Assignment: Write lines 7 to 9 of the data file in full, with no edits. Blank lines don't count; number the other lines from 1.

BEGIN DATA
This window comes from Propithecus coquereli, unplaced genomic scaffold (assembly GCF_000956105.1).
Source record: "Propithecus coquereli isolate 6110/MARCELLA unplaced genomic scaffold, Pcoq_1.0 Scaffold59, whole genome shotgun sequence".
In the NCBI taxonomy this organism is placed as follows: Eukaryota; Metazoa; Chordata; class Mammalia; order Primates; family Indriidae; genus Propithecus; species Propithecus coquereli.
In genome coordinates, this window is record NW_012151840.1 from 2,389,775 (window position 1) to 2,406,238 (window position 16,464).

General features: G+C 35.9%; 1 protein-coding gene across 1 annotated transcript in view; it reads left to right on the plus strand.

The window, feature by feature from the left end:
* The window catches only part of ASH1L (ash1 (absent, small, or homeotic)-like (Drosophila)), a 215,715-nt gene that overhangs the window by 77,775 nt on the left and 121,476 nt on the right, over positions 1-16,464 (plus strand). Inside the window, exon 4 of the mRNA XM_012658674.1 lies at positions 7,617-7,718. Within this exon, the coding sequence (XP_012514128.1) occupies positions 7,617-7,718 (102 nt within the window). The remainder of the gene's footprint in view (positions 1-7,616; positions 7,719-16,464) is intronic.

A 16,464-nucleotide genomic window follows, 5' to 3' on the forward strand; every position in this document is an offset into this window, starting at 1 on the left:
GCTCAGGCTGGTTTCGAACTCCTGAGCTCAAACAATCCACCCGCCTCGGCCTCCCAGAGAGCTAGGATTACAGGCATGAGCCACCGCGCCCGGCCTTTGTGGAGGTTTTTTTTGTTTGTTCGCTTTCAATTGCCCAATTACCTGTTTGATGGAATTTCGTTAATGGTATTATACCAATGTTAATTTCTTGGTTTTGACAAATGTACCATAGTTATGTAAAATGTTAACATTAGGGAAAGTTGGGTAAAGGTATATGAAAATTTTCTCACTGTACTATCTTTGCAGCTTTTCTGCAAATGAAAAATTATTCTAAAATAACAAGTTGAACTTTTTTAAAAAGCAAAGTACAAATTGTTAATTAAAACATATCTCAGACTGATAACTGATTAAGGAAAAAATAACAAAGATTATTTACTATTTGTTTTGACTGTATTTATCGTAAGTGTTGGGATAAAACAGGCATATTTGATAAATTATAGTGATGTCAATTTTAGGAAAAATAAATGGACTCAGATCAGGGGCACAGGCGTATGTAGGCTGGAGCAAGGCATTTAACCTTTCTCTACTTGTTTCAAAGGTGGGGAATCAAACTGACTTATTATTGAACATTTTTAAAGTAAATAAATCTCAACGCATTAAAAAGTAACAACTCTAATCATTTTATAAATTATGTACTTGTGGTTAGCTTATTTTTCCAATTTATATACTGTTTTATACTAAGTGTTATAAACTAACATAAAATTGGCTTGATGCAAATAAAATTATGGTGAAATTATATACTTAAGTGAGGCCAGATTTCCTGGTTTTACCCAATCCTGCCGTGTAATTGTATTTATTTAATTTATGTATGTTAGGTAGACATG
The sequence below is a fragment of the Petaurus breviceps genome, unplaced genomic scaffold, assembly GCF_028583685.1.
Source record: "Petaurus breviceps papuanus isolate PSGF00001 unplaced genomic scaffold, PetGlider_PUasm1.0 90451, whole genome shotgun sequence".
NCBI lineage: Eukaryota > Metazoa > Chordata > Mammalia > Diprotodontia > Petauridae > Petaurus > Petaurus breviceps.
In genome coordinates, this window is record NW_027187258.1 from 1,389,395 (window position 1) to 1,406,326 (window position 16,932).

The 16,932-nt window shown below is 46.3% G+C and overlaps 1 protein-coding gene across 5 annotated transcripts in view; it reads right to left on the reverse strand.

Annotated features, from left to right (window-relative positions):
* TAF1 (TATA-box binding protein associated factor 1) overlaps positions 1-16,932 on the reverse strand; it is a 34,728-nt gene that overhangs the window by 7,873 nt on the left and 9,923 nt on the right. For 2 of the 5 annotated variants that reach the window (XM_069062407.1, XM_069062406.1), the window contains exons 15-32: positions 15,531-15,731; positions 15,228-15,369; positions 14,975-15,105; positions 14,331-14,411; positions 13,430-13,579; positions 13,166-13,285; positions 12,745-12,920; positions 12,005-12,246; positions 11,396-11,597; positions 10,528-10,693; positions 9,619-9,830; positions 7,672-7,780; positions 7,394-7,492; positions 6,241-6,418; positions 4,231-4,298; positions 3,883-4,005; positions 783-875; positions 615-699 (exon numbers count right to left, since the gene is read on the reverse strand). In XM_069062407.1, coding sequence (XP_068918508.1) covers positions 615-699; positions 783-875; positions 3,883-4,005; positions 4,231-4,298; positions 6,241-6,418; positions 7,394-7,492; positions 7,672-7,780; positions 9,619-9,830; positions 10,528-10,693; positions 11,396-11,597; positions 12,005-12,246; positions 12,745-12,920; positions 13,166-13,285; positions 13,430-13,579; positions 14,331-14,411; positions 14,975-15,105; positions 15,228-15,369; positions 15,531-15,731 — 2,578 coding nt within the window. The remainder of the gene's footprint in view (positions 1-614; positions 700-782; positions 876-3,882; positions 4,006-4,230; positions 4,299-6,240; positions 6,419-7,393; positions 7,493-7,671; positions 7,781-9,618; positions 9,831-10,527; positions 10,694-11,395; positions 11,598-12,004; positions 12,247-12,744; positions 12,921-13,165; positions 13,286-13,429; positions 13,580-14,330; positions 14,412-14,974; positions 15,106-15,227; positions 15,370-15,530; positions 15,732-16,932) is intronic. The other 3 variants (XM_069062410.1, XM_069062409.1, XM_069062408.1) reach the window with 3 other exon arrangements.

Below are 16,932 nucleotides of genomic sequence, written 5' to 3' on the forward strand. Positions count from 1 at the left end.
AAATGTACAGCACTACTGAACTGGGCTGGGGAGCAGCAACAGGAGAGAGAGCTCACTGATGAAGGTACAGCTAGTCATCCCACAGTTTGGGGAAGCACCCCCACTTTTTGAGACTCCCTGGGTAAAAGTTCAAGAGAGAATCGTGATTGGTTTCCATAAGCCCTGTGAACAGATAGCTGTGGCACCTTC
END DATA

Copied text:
* The window catches only part of ASH1L (ash1 (absent, small, or homeotic)-like (Drosophila)), a 215,715-nt gene that overhangs the window by 77,775 nt on the left and 121,476 nt on the right, over positions 1-16,464 (plus strand). Inside the window, exon 4 of the mRNA XM_012658674.1 lies at positions 7,617-7,718. Within this exon, the coding sequence (XP_012514128.1) occupies positions 7,617-7,718 (102 nt within the window). The remainder of the gene's footprint in view (positions 1-7,616; positions 7,719-16,464) is intronic.

A 16,464-nucleotide genomic window follows, 5' to 3' on the forward strand; every position in this document is an offset into this window, starting at 1 on the left:
GCTCAGGCTGGTTTCGAACTCCTGAGCTCAAACAATCCACCCGCCTCGGCCTCCCAGAGAGCTAGGATTACAGGCATGAGCCACCGCGCCCGGCCTTTGTGGAGGTTTTTTTTGTTTGTTCGCTTTCAATTGCCCAATTACCTGTTTGATGGAATTTCGTTAATGGTATTATACCAATGTTAATTTCTTGGTTTTGACAAATGTACCATAGTTATGTAAAATGTTAACATTAGGGAAAGTTGGGTAAAGGTATATGAAAATTTTCTCACTGTACTATCTTTGCAGCTTTTCTGCAAATGAAAAATTATTCTAAAATAACAAGTTGAACTTTTTTAAAAAGCAAAGTACAAATTGTTAATTAAAACATATCTCAGACTGATAACTGATTAAGGAAAAAATAACAAAGATTATTTACTATTTGTTTTGACTGTATTTATCGTAAGTGTTGGGATAAAACAGGCATATTTGATAAATTATAGTGATGTCAATTTTAGGAAAAATAAATGGACTCAGATCAGGGGCACAGGCGTATGTAGGCTGGAGCAAGGCATTTAACCTTTCTCTACTTGTTTCAAAGGTGGGGAATCAAACTGACTTATTATTGAACATTTTTAAAGTAAATAAATCTCAACGCATTAAAAAGTAACAACTCTAATCATTTTATAAATTATGTACTTGTGGTTAGCTTATTTTTCCAATTTATATACTGTTTTATACTAAGTGTTATAAACTAACATAAAATTGGCTTGATGCAAATAAAATTATGGTGAAATTATATACTTAAGTGAGGCCAGATTTCCTGGTTTTACCCAATCCTGCCGTGTAATTGTATTTATTTAATTTATGTATGTTAGGTAGACATG